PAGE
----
At school the next day, you’ll climb the jungle gym with Ginny Benjamin. Ginny—braces, freckles, and wide forehead—will mention Courtney.

“Your sister just made show choir,” Ginny will say, sliding in and out of the rusty grid. She’ll push a lock of damp hair from her forehead and look at you expectantly, beads of sweat above her upper lip. Remembering your pink room, half-empty, you’ll say:

“She’s not my sister.”

“Then what is she?” Ginny will ask. And for the first time, you’ll say the word ex-stepsister, blinking and swallowing hard. Climbing higher on the iron rods, you’ll want to tell Ginny: families rotate like actors on a sitcom. Principal characters change without notifying the audience. There is nothing you can do about this, so there’s no use crying on the playground.


The year of the divorce, you will stop receiving cards from Courtney’s side of the family. On your birthday, there will be two envelopes in the mailbox, one pink and one purple. From your father and your grandmother. Courtney’s family will still send cards and gifts to your brother. You will never see or hear from those people again, though your own grandmother will check on Courtney for the rest of her life.

Looking at the two birthday cards, you will think back to summers in the playhouse. You will think about burning sores and bright red blood. You will think how stupid you both were, how you can’t just decide to be sisters. DNA, you’ll think, doesn’t work that way.


For two years, Mike and Courtney will live in a dingy duplex across town. When I get a new boyfriend, Mike will decide to move to Kentucky.

“What about Kenneth?” you will say.

“Boys need their fathers more than their mothers,” I will say. And you’ll help Kenneth box up his toys and empty his drawers. You will cross-stitch a pillow for him and let him take your favorite blue sleeping bag. I will cry when the red truck with Mike, Courtney, and Kenneth pulls away. You will just stand there. A long time ago you’ll have figured out that once families start to fall apart, separation spreads like a virus. It’s only a matter of time before members fall away, one by one.

One day you will shake food into the bowl on the back stoop, but your black cat won’t come. The yard will be overgrown with black speckled V’s, grass reaching your calves. The playhouse roof will be covered in pine straw. Brown thrashers will fly from the corner of its porch to an oak tree and back, covering the entryway in white and gray droppings.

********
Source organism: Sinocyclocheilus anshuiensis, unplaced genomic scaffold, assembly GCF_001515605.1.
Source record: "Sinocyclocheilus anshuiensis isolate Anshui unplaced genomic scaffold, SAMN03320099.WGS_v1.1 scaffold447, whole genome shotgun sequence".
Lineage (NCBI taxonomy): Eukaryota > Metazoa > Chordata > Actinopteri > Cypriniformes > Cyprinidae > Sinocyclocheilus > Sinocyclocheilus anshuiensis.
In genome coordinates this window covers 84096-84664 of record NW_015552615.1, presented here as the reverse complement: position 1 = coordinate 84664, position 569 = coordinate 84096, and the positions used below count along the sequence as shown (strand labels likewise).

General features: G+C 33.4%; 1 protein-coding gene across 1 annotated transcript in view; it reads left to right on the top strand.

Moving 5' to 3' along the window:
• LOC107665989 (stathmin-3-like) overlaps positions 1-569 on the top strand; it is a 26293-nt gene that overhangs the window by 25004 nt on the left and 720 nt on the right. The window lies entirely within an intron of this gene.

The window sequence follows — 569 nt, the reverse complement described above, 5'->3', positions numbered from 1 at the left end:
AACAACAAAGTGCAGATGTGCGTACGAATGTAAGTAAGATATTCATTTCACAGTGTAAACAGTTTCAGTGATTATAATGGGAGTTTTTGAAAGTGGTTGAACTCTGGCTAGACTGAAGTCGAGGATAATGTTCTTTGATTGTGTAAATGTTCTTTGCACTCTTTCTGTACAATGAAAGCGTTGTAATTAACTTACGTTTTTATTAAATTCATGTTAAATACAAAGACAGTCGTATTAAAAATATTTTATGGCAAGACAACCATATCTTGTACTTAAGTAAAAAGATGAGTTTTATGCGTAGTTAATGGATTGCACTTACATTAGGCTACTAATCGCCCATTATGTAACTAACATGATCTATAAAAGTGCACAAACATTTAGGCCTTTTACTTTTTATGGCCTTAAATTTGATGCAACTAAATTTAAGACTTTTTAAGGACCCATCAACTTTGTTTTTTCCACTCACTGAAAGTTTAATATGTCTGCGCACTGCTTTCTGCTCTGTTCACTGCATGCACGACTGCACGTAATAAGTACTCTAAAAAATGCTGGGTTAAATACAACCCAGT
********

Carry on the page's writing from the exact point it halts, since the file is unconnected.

You will walk around to the side of the house, to the little garden between the east wall and the fence. The space will be lush with clover and prickly white buds. You will call for your cat. Pacing the garden, you will find him lying on his side, stiff and bloated.

Mike will have taken the shovel and the garden hoe when he left. So I will wrap the cat in newspaper and place him in the rolling wastebin by the curb. The next morning, when it’s still dark and you’re still sleeping, the garbage truck will carry him away.

The next time you see Courtney, she will be seventeen. During one of your brother’s drop-offs, she will come with Mike and you will come with me. You and Courtney will embrace, standing to the side talking while Mike transfers Kenneth’s suitcases to my trunk. You will think that Courtney looks too thin and too pale. Her loose, teal crop top will reveal a concave stomach, and her eyes will be rimmed with old mascara. You will see that she has a tattoo of a unicorn on her ankle.

You will say: “How are you?”

She will say: “I’ve had a rough few months.”

She will say: “There was going to be a baby.”

Looking at her flat abdomen, you won’t be able to imagine it round with child. You will picture her curling in a twin bed alone. You will tell her: “I’m sorry.”


This is how it will feel: like a bone that breaks and heals and breaks again. It will feel like the lessons you learn are the only truth that matters. Those truths will feel definite and unyielding. But those truths are mine. Just mine. Not yours.

When you have children of your own, you will mail their photographs to your father. You will wonder if he kisses the pictures, whether they’re crumpled and creased from holding them to his heart. Sometimes your son and your daughter will flank you on either side and close in on you in a hug, yelling Mommy Sandwich, and you’ll think of cheese sandwiches in humid playhouses and bread stuck to the roof of your mouth. You’ll forgive me, because loss has made you tender, and you’ll phone your father on Monday nights. You’ll attend out-of-state funerals and text your brother on his birthday. Because you’ll think of your black cat, your half-empty bedroom, and you’ll know: things fall away.

Jennifer Watkins, MFA, is an essayist with work appearing in Tampa Review, Chattahoochee Review, and SFWP Quarterly, among other publications. She teaches English in Milledgeville, Georgia.